How do you know you’re a real Seattle resident?
Responses to a story last week about what it takes to be considered local in Seattle or the PNW tend to hinge on how long the people giving the answers have lived here.
Are you local when you think you are, or do you need an actual birth certificate showing you were born here, as a long-time resident suggested? Or is it when you found peace kayaking or hiking in the rain?
But residents, old and new, agreed on the characteristics that define the northwest: our love of casual, outdoor clothing in all settings, our acceptance of rain and our penchant for getting outside, whatever whatever the weather.
In the comments section of last week’s story, user “youcannotbedogstar” said PNW’s genuine status is based on values: “Seattle man never honks his horn in anger, always crosses the street at around the corner and is always polite. This “freezing” thing is a misunderstanding: the people of Seattle won’t give you a fake friend. 45 for lunch Tuesday noon”, then will show up.”
Meanwhile, “user158775420314” commented that “The freeze and blank stare, almost unfriendly, with no smile or hello is just the PNW form of hazing for newcomers. The best part is that after about five minutes of face-to-face interaction, even the most socially inept PNWers can’t keep up and start chatting. It’s weird, but kind of endearing, once you get used to it, after, say, 30 years approximately.
A person with the username ‘Baranof’ responded to the comments to ask, ‘Without searching Google, can you name 5 volcanoes, 5 native tribes, five species of salmon, five ferry routes, five native plants? How about 5 big (non-tech) companies that are based here? That would be a start.”
Many readers also expressed their thoughts in the comments on the Facebook post sharing the article.
“I’ve only been here a few years, but I immediately felt more at home and happier than anywhere else I’ve lived,” said Kim Kirchstein.
“Riding a bike before the Fremont Solstice Parade makes you a true Seattle-dweller,” Mackenzie McAninch said.
And Price Hall commented that “Being local in Seattle means living here long enough to be overpriced.”
B. Neil Larsen, a registered investment adviser, was among many readers who shared his thoughts in an email after our original story about what it means to be a Seattle local. Larsen grew up in Burien and now lives in Kent. He says there’s a tough but simple answer: “To be a native – your birth certificate says you were born in Seattle…if you don’t have that, you’re a transplant at best.”
And he’s grumpy about it, he said, because standards have to be met. Look how things are falling apart in Seattle, he said.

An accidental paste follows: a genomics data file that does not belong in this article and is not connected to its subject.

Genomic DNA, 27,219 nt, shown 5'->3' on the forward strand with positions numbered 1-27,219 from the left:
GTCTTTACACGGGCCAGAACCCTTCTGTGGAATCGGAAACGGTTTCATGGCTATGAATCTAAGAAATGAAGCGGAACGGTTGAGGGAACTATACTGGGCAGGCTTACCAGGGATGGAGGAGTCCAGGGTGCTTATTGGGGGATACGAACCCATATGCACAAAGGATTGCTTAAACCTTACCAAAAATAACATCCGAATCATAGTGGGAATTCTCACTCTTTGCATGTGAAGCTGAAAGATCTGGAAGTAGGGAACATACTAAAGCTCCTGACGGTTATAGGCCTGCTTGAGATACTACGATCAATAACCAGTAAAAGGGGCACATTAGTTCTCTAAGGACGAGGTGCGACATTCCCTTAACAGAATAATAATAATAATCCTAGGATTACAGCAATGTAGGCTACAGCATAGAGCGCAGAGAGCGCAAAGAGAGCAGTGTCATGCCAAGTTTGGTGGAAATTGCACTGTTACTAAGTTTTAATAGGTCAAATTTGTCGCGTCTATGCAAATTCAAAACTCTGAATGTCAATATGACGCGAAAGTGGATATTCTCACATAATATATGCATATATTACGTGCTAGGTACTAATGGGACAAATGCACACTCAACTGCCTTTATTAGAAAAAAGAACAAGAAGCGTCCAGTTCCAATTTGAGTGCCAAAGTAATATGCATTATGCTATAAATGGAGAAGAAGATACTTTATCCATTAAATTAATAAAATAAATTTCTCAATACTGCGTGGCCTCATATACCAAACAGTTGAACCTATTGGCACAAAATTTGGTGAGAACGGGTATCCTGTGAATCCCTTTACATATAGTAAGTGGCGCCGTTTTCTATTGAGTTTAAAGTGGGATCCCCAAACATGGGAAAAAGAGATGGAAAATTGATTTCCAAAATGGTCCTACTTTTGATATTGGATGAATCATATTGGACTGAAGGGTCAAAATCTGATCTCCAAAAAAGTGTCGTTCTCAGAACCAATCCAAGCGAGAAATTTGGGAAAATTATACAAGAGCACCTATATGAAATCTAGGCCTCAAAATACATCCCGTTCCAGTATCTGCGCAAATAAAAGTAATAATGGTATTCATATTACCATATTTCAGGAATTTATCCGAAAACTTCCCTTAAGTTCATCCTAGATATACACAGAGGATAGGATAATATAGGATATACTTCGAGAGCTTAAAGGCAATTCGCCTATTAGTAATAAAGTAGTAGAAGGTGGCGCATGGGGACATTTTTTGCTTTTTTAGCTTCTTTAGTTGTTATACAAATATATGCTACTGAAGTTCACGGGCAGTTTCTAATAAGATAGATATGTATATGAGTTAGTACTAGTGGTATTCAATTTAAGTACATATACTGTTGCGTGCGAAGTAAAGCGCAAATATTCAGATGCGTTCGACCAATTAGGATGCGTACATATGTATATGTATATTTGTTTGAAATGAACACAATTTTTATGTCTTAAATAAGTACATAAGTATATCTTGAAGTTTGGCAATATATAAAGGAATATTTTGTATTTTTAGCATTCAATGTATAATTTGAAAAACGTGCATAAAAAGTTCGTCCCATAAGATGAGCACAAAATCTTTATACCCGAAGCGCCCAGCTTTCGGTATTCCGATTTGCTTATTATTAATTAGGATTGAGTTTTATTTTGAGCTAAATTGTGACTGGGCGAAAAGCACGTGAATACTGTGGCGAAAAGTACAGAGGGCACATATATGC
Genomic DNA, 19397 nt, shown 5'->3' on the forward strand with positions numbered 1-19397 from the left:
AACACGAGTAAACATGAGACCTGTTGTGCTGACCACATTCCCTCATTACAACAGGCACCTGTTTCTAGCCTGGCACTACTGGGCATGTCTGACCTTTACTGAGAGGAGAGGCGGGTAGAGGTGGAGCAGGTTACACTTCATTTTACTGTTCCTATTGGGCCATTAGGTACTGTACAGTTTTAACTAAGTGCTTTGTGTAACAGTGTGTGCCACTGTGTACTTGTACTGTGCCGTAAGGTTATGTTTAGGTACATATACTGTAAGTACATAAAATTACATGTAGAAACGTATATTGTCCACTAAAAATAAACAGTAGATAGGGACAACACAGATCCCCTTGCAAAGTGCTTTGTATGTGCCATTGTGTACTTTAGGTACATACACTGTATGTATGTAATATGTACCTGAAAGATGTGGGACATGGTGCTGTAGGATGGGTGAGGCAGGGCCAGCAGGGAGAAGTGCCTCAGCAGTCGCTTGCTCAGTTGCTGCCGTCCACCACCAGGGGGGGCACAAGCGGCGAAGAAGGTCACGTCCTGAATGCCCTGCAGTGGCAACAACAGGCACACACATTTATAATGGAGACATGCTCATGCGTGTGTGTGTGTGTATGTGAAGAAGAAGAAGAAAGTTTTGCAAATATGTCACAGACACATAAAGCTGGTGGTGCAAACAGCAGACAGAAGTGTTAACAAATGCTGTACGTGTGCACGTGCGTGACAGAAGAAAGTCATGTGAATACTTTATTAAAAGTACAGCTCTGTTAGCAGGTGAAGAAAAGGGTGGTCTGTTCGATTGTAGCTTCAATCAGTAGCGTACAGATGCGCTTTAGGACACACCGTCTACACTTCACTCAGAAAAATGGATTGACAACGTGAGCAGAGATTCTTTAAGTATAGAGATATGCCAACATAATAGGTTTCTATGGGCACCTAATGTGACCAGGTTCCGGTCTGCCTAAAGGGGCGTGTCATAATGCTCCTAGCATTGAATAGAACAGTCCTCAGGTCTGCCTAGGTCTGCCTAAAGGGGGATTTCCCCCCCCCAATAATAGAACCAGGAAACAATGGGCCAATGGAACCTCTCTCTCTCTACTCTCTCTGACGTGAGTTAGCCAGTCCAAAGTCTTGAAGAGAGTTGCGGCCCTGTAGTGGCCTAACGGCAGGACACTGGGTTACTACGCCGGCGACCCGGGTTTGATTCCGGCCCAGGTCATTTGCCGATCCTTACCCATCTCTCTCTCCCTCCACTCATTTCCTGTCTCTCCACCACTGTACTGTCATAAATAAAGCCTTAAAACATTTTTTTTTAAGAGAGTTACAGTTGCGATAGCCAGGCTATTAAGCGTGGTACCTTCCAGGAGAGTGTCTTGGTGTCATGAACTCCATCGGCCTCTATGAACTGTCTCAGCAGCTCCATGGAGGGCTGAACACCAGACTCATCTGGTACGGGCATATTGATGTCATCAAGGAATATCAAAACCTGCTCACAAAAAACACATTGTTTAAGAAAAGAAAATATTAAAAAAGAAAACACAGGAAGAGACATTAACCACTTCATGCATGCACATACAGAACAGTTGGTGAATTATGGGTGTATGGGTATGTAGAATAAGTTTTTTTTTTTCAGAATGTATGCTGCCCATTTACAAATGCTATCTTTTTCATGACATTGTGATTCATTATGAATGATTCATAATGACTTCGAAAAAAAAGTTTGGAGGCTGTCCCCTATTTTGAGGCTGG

“A Seattle native right now is damn grumpy about Seattle. What happened to Seattle? He went straight to the toilet.
Larsen believes that while transplants cannot become indigenous, they can become local.
The criteria, for him, are 10 years of residence and the correct pronunciations of Puyallup (pyou-allop), Sequim (skwim) and Des Moines (duh-moyn).
“And they also need to know where the San Juan Islands are.”
Larsen doesn’t blame newcomers for Seattle woes, but many old vocals do:
“Raised here, transplants changed the culture of Seattle and it will never be the same,” Joe Steezlow wrote in a Facebook comment. “The old Seattle was where I never wanted to go and raise a family. The new Seattle is where true Seattle natives want to escape. Thanks to all the tech companies and gentrification. I should have kept the big tech on the east side where it belongs.
Lauren Marshall, an Oregon native who has lived in Seattle for 35 years, urges recent transplants not to take anything personally. It’s been like that for a long time, she said.
In the musical Boy, there’s a slug in my latte – an annual summer fixture at Seattle’s Cabaret de Paris between 1990 and 1995 – Marshall and co-creator Todd Moeller poked fun at Seattle residents’ tolerance of drizzle, preference for Gore-Tex compared to umbrellas and gel.
“Who’s from Seattle?” she wrote in the 32-year-old song “True Native Test.”
“We got our ways of knowing if you ain’t from here / We got real good at it since we moved here last year,” the song goes.
Other songs from the musical gently poke fun at Seattle residents’ sufficiency of being socially and environmentally conscious, the stress a couch potato feels under relentless pressure to hike and ski, and our state of mind to close the door behind me.
“It comes from a feeling of love and pride for Seattle,” she said in an interview this week. “It’s as if we had found Eden, heaven on earth. It’s beautiful and we don’t want anyone else to mess it up.